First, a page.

Wednesday, October 27, 2010

Barnes & Noble Color nook Moves Beyond E-Reading

Barnes & Noble is offering a $249 nookcolor that comes with applications to take it beyond e-reading. A new developer program has also been unveiled by Barnes & Noble to produce nook apps, although an analyst said a partnership with established mobile players is needed. The nookcolor could also serve as a low-priced web tablet.

Barnes & Noble on Wednesday unleashed a new nook e-reader featuring a seven-inch color Relevant Products/Services touchscreen that lets users turn pages with a simple tap or by swiping left or right. The company also unveiled a new developer program to grow the nook's software capabilities.
The Android-based nookcolor is now available for pre-order with shipping on or about Nov. 19. According to Barnes & Noble CEO William Lynch, the goal is to enable readers to enjoy the same immersive color offerings displayed in print Relevant Products/Services versions of publications ranging from popular children's' titles to glossy magazines as well as newspapers with color photos and ads.
"Reading anything and everything in brilliant color is the killer app and squarely the product's focus," Lynch said. "At $249, nookcolor offers a tremendous value -- particularly in comparison to the many other seven-inch tablets coming to market at twice the cost and often requiring expensive data plans."
Harnessing Developers
Under Barnes & Noble's nookdeveloper program, content Relevant Products/Services providers and application developers will be able to create software to expand the capabilities of the nook e-reader. In exchange, developers will gain access to merchandising opportunities on Barnes & Noble's web sites and more than 1,300 U.S. bookstores.
Moreover, content and app providers will not be limited to creating offerings related to e-reading. The nookcolor comes loaded with new capabilities such as a full web browser, Pandora Internet radio, Quickoffice reader for displaying Microsoft Relevant Products/Services Office files, and free games.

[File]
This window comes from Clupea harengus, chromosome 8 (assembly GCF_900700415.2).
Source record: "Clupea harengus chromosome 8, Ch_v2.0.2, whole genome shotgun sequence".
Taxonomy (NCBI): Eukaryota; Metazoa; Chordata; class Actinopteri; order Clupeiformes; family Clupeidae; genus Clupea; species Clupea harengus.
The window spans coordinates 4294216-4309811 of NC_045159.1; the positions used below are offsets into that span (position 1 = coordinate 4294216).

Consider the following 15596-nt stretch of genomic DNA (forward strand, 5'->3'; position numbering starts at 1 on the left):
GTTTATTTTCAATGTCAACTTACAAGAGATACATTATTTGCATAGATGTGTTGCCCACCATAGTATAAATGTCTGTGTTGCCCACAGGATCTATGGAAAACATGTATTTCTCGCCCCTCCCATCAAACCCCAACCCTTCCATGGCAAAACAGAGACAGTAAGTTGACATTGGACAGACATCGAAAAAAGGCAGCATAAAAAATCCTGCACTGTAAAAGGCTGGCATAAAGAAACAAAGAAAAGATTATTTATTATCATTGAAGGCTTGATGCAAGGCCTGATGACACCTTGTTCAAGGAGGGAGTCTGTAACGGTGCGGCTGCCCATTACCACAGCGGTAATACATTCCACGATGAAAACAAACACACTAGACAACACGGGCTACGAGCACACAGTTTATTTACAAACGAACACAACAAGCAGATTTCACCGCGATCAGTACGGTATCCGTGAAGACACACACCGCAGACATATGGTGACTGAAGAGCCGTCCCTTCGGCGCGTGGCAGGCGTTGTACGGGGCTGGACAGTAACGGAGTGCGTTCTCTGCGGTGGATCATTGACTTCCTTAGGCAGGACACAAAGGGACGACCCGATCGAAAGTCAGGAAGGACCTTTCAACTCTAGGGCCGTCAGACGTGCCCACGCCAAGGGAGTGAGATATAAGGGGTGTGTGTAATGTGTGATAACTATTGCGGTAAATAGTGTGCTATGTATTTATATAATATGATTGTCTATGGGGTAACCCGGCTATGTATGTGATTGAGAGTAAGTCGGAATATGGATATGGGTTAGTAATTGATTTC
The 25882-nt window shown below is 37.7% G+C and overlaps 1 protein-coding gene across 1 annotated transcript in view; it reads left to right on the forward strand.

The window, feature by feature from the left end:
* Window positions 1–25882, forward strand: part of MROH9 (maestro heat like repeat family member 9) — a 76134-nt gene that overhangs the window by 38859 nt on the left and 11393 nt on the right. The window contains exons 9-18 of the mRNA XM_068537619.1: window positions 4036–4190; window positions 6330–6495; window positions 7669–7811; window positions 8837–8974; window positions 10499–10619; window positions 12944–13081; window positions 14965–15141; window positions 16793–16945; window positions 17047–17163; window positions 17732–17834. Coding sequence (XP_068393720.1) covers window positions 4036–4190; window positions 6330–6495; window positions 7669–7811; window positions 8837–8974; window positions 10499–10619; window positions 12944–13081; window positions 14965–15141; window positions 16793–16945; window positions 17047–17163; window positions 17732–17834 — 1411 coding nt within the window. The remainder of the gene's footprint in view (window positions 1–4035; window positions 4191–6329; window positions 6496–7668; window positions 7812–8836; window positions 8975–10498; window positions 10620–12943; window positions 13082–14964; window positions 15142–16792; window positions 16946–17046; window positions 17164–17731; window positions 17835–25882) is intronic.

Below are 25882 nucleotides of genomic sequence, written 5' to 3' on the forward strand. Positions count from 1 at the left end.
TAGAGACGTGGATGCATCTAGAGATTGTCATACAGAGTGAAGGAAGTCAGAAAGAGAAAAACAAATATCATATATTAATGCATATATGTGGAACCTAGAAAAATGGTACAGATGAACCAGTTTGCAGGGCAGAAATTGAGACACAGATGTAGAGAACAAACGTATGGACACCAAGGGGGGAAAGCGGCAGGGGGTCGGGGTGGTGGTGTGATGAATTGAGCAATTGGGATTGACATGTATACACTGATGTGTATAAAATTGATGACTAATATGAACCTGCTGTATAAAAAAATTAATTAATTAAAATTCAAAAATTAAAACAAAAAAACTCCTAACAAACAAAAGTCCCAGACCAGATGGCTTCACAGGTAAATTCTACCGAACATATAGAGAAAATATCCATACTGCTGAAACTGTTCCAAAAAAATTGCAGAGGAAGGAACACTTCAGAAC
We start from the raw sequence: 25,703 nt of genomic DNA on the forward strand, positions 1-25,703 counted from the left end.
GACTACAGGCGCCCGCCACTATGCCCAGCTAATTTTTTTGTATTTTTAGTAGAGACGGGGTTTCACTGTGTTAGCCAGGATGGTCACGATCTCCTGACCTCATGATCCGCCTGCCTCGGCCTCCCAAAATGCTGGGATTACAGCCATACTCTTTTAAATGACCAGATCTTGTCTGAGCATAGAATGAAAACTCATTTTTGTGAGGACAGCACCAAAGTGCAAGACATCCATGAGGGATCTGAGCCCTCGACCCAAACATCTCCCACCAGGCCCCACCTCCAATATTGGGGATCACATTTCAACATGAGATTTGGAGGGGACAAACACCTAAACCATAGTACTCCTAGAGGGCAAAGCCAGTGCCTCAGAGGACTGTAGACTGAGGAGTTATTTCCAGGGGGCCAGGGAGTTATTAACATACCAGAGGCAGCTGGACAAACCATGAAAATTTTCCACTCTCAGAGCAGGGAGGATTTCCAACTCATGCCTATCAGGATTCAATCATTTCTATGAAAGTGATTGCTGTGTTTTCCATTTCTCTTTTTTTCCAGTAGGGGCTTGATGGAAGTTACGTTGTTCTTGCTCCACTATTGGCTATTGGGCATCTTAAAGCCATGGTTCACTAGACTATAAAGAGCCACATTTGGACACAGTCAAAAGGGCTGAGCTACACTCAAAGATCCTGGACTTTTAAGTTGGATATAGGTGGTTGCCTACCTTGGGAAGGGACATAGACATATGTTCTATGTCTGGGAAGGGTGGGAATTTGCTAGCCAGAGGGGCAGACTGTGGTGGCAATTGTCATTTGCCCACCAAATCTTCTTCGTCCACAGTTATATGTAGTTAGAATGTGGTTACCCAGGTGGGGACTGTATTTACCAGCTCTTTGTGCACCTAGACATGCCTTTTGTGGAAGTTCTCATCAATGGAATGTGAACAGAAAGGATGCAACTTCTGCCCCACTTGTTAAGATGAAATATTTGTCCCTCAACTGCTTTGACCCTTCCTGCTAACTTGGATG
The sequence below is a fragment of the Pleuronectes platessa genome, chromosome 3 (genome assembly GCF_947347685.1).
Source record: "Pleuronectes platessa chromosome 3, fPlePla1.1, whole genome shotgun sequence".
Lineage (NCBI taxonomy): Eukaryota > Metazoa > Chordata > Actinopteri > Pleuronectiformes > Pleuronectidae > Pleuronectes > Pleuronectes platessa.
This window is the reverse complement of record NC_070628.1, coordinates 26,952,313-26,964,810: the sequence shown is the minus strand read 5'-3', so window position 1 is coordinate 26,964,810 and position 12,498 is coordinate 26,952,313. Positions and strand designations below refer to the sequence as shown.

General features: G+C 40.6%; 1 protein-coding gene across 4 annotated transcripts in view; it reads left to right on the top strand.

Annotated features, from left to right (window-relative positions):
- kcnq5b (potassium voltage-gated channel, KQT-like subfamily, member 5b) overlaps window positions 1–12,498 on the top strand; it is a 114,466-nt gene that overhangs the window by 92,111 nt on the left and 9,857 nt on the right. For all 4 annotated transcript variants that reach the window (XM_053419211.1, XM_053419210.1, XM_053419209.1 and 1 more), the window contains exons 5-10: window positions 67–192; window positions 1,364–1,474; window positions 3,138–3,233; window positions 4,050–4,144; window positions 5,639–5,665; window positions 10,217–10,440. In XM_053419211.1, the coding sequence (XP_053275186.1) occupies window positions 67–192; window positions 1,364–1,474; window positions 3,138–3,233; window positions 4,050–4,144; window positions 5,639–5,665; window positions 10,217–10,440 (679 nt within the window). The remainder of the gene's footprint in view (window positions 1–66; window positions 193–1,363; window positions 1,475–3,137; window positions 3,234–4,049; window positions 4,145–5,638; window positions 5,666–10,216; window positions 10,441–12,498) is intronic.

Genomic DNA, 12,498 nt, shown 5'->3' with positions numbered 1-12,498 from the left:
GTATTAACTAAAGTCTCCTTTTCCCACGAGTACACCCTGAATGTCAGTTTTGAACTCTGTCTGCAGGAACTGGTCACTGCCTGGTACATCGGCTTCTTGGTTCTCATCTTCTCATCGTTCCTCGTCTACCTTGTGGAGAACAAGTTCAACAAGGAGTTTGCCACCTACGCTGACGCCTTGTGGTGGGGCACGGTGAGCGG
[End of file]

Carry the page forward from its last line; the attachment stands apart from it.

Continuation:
Still, if Barnes & Noble and other e-reader makers really expect to develop a software ecosystem for nook devices, they will need to partner with established mobile platform players, observed Al Hilwa, director of application software development at IDC. Another "prerequisite for success in the long run" would be to partner "with an entrenched developer community such as Adobe or Microsoft," he said.
Building a Franchise
On the other hand, offering an attractively priced e-reader that doubles as a web-browsing device may be attractive by itself, Hilwa said. He thinks there is a low-end space emerging for tablets that are e-reader-plus devices.
"We saw Apple build its iPhone franchise initially out of an iPod-Plus strategy, and so it is possible for a new player to get into this space with this approach," Hilwa said. "The challenge is that new device makers or retailers may not have the platform skills to fully market a device like this end-to-end."
The nookcolor's new LendMe App, which enables users to borrow e-book titles from friends, seems tailor-made for Wi-Fi Direct -- a new spec developed by the Wi-Fi Alliance for enabling direct peer-to-peer connections without the need for an intervening hot spot. Though Wi-Fi Direct is clearly an option that will compete with Bluetooth by providing potential performance or cost advantages, Hilwa doesn't think the new spec will have an immediate impact on the e-reader market.
"There is a bit of complexity to the network stack that hopefully" the Wi-Fi Alliance "has simplified," Hilwa said. "For these types of communication technologies to be successful, apps should work transparently and only a small segment of low-level device-driver Relevant Products/Services developers would be engaged."

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